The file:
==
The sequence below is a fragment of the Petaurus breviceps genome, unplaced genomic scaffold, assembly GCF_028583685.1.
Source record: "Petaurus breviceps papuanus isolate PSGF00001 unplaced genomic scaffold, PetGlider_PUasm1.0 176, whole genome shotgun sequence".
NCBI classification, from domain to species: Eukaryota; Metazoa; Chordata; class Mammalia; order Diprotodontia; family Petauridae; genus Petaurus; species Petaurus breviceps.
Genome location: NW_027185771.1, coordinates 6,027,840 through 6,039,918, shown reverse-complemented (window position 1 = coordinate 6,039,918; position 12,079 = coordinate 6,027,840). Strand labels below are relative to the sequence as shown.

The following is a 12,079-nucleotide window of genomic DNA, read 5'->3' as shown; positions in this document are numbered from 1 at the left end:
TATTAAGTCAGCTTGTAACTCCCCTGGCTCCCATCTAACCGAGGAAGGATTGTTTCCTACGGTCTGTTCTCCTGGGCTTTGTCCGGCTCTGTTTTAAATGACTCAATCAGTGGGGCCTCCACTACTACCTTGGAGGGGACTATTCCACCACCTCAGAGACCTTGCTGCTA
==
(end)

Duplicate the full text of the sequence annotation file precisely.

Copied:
The sequence below is a fragment of the Petaurus breviceps genome, unplaced genomic scaffold, assembly GCF_028583685.1.
Source record: "Petaurus breviceps papuanus isolate PSGF00001 unplaced genomic scaffold, PetGlider_PUasm1.0 176, whole genome shotgun sequence".
NCBI classification, from domain to species: Eukaryota; Metazoa; Chordata; class Mammalia; order Diprotodontia; family Petauridae; genus Petaurus; species Petaurus breviceps.
Genome location: NW_027185771.1, coordinates 6,027,840 through 6,039,918, shown reverse-complemented (window position 1 = coordinate 6,039,918; position 12,079 = coordinate 6,027,840). Strand labels below are relative to the sequence as shown.

The following is a 12,079-nucleotide window of genomic DNA, read 5'->3' as shown; positions in this document are numbered from 1 at the left end:
TATTAAGTCAGCTTGTAACTCCCCTGGCTCCCATCTAACCGAGGAAGGATTGTTTCCTACGGTCTGTTCTCCTGGGCTTTGTCCGGCTCTGTTTTAAATGACTCAATCAGTGGGGCCTCCACTACTACCTTGGAGGGGACTATTCCACCACCTCAGAGACCTTGCTGCTA